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19 Jan, 2024 17:43

The EU debt time bomb is ticking

Elevated interest rates, political turmoil, and economic uncertainty portend a crisis on the horizon in 2024
The EU debt time bomb is ticking

The EU is poised for a delicate balancing act in 2024 as it grapples with escalating debt levels amid elevated interest rates that could squeeze a number of member states. It is a tense situation that has the potential to turn into a full-blown crisis by the year’s end.

Among EU countries, France and Italy emerge as the front-runners in terms of national debt, with approximately €3.05 trillion and €2.85 trillion, respectively. Although France leads the ranking in nominal debt terms, Italy’s higher debt-to-GDP ratio raises concerns about the sustainability of its fiscal position.

The European Central Bank (ECB) has faced scrutiny, particularly due to the unintended consequences of its previous longstanding policy of negative interest rates. The decision to discontinue the negative deposit rate, a policy that had been in place since 2014, has sparked debate. Critics argue that the rate hikes themselves may not be sufficient to address the underlying issues, especially given the ECB's past bond purchases.

The decision to adjust interest rates in response to the elevated Eurozone inflation in mid-2022, which ended up reaching double digits in October of that year, did not generate significant controversy at the time. Nevertheless, the ongoing debate revolves around whether these measures will effectively address the broader economic challenges and potential repercussions of the ECB's past policies.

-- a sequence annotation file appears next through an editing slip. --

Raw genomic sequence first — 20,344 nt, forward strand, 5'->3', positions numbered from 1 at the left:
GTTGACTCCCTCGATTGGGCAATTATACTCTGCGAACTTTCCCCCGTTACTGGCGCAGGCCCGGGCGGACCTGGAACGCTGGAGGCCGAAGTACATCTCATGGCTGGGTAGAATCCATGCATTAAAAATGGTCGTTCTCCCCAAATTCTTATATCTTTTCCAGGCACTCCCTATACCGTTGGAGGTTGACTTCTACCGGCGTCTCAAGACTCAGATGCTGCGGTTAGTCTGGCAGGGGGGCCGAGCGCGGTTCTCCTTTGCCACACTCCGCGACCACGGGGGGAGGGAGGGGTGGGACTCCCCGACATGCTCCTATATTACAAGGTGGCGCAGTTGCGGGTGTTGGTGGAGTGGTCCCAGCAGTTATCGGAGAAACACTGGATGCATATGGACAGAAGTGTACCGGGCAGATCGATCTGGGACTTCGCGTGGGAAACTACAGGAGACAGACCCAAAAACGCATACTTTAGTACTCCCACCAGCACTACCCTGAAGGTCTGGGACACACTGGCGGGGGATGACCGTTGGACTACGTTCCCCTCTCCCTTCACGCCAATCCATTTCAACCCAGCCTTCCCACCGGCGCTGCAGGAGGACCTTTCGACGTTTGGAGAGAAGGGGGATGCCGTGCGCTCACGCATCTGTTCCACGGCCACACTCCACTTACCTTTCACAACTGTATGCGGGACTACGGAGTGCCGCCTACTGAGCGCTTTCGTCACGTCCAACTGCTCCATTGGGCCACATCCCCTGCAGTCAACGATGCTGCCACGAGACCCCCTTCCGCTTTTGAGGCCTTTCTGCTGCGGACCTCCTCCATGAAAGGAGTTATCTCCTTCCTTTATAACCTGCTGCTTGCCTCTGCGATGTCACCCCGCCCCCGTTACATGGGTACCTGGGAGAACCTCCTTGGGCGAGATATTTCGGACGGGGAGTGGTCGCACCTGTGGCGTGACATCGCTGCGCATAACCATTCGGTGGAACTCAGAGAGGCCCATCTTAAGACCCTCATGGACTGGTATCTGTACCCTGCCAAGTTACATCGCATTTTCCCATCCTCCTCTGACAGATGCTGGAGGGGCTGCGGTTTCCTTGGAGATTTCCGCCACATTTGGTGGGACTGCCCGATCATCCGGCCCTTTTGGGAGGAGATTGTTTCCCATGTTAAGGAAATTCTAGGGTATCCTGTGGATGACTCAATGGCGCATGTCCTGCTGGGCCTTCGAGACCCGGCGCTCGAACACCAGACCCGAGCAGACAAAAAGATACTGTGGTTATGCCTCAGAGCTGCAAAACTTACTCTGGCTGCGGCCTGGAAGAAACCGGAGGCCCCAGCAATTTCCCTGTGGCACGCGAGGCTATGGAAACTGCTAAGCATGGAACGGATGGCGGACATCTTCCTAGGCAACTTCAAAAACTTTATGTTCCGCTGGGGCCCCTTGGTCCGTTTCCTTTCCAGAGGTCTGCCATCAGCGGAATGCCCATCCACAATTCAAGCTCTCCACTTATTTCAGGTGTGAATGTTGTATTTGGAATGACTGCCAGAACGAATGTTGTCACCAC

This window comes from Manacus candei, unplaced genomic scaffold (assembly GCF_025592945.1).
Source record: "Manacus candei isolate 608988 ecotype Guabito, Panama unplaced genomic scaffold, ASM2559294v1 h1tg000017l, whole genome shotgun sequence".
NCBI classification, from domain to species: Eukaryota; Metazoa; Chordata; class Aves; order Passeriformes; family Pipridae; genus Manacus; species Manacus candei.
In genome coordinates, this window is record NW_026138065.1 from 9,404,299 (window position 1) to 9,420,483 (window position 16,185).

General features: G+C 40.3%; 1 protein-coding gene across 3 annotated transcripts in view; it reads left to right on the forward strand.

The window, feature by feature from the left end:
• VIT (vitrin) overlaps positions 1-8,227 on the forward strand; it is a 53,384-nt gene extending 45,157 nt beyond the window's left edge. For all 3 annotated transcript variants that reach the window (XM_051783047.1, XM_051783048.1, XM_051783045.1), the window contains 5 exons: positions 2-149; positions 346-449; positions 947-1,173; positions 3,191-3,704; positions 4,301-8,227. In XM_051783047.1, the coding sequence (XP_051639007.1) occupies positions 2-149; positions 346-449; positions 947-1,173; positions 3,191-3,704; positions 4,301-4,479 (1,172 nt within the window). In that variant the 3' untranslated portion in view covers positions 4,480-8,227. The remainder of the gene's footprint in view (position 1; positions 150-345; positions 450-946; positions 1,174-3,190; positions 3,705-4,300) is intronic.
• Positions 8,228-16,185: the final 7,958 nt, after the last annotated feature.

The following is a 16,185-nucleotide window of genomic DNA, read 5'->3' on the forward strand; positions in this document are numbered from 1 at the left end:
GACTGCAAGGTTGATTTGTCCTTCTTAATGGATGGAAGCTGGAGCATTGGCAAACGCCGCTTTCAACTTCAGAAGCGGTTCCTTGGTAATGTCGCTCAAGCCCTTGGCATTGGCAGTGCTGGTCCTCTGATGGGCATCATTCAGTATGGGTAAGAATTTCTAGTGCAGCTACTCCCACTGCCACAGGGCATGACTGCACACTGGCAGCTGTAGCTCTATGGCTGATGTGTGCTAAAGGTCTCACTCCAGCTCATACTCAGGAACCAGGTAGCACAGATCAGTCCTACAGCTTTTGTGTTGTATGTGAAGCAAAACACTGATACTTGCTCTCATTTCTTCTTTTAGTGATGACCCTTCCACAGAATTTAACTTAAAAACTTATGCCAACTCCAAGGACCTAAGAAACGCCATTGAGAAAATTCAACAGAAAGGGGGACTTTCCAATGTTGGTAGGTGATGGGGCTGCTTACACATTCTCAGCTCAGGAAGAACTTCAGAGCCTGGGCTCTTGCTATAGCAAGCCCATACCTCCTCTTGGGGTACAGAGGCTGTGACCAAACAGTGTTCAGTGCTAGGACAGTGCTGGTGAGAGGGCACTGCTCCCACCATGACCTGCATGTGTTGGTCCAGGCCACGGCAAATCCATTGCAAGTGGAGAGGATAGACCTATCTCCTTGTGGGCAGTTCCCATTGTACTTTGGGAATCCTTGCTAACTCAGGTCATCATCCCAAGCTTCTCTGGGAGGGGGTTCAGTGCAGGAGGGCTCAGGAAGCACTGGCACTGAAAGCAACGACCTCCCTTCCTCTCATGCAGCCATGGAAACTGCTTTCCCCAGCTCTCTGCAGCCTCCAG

A retrospective glance, particularly at the Eurozone crisis in 2010, raises apprehensions that a similar scenario with even greater consequences could unfold. Current debt levels and the limited options for some countries to address them through conventional measures such as tax hikes or spending cuts fuel concerns of a ticking time bomb in 2024.

In addressing the debt burden, European governments face the added challenge of rising interest costs – a result of the ECB’s higher interest rates. With the inflation outlook appearing unfavorable, the ECB has signaled that it has no intention of cutting interest rates this year. In this light, Germany, France, and Italy appear particularly vulnerable. By 2028, a substantial increase in interest burden is anticipated, with Germany at 2.1% of revenues, up from just 1% in 2020.

Germany currently has some financial leeway, whereas France and, especially, Italy face challenges. In France, interest payments could account for 5.2% of government revenues by 2028, an increase of 2.9 percentage points since 2020. In Italy, the share could be even higher at 8.2%. Despite efforts by the government under Prime Minister Giorgia Meloni, it's noteworthy that financial market skepticism toward Italy has grown, particularly reflected in an increase in the risk premium for Italian government bonds. This uptick occurred notably in October amid government projections of higher deficits, leading to a spike in spreads.